Securing family and women’s rights through an African response
In conversation with Prof Fareda Banda
Experience has shown the Convention on the Elimination of Discrimination Against Women (CEDAW) to be insufficient in addressing certain challenges faced by women across the African continent. Through the discussion with Prof Fareda Banda (SOAS, University of London) the background to the Maputo Protocol (Protocol to the African Charter on Human and Peoples’ Rights on the Rights of Women in Africa) and distinctions between it and CEDAW are explored.
Through building on the international framework, the Maputo Protocol reflects developments in the areas of: intersectionality; the specificities of the African women; decoupling women’s rights from the husband; and in reproductive rights, including access to safe abortions. We discuss how cultural practices can be used as justification for discrimination, whereby Prof Banda explains the cultural recognition within the Protocol and the requirement for women’s participation in their construction. She highlights the positive cultural practices of the continent and the importance of placing them within the treaty framework.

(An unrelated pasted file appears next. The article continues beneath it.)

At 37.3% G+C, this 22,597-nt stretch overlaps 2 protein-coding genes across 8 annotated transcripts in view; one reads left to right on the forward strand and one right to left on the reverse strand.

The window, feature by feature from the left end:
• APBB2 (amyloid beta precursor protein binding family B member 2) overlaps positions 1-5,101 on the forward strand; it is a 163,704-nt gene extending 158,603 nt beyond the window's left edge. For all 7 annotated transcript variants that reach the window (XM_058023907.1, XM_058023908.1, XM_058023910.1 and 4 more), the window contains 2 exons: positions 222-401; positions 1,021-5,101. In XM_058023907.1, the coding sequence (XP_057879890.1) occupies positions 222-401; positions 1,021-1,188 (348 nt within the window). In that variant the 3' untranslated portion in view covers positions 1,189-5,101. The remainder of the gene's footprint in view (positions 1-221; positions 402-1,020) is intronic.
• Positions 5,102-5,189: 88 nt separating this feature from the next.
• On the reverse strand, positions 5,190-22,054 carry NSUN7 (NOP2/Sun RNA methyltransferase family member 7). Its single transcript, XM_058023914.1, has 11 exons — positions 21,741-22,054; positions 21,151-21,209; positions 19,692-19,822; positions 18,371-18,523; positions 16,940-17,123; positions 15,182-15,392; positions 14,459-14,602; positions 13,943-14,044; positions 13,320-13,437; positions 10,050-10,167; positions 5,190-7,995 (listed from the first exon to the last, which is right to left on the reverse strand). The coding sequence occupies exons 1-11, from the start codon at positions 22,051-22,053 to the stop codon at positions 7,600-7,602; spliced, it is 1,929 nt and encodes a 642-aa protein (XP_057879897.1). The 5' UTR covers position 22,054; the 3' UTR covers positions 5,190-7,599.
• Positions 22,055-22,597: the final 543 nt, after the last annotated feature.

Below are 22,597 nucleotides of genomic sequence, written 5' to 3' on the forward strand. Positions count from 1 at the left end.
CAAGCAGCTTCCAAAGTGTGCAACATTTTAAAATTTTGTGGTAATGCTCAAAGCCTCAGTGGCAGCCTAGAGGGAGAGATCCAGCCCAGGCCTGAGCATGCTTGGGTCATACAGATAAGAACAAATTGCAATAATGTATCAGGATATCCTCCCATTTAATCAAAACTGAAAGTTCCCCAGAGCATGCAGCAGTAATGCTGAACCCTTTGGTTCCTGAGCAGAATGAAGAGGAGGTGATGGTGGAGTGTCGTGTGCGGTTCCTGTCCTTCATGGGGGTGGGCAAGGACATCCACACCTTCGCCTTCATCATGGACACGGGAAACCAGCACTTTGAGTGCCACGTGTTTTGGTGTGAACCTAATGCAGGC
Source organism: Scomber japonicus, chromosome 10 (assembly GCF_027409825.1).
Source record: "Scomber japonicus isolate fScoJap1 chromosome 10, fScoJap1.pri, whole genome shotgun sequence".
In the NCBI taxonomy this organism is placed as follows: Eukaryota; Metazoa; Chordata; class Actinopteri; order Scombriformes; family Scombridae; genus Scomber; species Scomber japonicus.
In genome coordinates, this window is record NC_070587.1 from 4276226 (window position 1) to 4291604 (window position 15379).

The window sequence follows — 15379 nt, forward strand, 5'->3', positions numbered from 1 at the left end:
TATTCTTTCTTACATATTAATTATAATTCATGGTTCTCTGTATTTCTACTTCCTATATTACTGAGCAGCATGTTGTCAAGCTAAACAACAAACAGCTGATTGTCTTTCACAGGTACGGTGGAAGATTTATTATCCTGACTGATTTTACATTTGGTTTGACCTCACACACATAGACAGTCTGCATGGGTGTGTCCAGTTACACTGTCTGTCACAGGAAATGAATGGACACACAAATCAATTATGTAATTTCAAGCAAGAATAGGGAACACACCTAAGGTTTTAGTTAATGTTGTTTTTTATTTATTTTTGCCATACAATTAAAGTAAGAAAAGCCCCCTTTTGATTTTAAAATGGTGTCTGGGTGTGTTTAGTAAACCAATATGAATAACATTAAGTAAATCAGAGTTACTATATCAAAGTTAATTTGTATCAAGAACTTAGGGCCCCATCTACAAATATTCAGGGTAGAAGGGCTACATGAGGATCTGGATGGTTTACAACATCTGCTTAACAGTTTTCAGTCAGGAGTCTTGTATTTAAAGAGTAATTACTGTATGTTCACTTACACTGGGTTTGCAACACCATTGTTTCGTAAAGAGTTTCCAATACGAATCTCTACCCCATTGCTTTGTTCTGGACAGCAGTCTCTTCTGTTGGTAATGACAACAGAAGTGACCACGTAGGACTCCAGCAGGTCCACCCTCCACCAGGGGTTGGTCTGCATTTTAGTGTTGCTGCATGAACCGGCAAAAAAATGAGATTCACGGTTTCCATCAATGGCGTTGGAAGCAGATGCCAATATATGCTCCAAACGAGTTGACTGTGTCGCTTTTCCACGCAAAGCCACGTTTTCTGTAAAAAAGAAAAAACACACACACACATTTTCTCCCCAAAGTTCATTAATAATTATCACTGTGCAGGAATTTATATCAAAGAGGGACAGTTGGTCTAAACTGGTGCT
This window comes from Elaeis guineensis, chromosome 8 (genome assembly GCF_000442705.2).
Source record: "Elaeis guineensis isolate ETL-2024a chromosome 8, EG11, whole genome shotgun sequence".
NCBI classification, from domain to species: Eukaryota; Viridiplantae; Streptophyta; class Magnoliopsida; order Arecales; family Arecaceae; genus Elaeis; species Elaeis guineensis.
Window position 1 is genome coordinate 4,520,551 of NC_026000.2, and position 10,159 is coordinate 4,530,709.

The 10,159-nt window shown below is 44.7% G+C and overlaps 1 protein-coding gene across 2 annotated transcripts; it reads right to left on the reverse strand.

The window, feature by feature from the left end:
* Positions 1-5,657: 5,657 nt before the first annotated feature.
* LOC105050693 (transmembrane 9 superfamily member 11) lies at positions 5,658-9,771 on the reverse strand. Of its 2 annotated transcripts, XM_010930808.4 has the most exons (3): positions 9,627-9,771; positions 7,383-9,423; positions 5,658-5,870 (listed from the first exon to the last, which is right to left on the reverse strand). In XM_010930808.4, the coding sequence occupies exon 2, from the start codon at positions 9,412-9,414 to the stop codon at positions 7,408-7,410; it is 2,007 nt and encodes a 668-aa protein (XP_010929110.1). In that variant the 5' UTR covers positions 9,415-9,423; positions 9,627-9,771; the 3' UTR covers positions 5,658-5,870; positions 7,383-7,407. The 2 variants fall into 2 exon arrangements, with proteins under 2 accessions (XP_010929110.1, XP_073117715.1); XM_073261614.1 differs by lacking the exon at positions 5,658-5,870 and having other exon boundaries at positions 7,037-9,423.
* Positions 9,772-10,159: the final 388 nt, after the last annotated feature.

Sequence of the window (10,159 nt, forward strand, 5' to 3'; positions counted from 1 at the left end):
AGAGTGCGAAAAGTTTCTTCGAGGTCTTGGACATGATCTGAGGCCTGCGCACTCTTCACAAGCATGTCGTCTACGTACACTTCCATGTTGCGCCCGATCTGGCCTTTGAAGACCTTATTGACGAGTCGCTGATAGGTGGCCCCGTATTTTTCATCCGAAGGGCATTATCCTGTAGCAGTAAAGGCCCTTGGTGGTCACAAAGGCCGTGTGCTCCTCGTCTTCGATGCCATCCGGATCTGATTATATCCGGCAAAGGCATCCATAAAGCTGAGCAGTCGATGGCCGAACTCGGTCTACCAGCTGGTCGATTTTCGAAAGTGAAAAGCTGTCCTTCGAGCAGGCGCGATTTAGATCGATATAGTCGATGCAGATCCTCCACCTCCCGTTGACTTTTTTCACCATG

We then move to exploring family rights and the protections the Maputo Protocol has ushered in. Prof Banda delves into the provisions on marriage and inheritance and how the new African constitutions are removing discriminatory laws and no longer ringfence customary law from scrutiny. Whether the developments have occurred solely due to the laws in place is considered. Rounding off the discussion, the importance of knowing the African treaty is stressed to facilitate its broader use and in taking ownership of it.
This conversation was recorded on 26 March 2019.
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